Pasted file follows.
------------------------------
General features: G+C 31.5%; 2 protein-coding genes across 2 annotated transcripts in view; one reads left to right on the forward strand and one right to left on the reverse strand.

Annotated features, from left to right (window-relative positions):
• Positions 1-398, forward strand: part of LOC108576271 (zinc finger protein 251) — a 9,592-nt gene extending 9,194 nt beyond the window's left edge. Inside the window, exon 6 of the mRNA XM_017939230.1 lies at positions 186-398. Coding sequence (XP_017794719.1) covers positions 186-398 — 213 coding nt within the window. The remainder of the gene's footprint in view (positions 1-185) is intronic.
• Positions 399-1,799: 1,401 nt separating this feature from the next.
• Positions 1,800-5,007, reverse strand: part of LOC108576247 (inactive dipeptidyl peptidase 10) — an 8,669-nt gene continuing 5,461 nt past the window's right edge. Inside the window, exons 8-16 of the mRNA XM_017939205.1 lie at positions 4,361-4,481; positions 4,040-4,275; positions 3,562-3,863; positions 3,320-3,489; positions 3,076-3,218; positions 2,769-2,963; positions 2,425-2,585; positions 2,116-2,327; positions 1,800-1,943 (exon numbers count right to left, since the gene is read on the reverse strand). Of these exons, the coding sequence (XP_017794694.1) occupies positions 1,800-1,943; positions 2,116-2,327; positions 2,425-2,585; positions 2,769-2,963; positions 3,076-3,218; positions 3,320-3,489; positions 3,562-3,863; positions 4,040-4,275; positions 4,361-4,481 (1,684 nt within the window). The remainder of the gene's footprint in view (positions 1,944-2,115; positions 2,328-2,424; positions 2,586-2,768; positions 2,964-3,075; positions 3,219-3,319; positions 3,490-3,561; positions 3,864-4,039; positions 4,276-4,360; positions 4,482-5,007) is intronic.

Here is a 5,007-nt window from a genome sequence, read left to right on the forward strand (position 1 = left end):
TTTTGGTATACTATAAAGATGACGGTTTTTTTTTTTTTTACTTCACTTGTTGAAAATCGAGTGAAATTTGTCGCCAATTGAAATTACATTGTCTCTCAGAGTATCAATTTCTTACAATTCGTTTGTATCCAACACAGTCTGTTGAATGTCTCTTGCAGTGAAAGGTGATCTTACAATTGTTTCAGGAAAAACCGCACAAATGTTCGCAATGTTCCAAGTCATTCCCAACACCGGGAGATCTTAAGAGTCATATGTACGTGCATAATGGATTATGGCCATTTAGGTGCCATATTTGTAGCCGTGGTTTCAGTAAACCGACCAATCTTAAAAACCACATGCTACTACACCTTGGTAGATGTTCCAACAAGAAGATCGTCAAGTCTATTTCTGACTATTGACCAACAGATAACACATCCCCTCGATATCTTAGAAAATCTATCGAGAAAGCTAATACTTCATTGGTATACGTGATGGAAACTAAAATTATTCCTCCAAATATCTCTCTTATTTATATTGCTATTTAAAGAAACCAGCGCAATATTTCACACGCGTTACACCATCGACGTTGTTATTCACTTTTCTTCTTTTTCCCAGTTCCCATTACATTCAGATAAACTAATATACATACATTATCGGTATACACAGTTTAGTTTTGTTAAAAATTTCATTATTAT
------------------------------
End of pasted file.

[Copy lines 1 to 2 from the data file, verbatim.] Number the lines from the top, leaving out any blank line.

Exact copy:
General features: G+C 31.5%; 2 protein-coding genes across 2 annotated transcripts in view; one reads left to right on the forward strand and one right to left on the reverse strand.

Annotated features, from left to right (window-relative positions):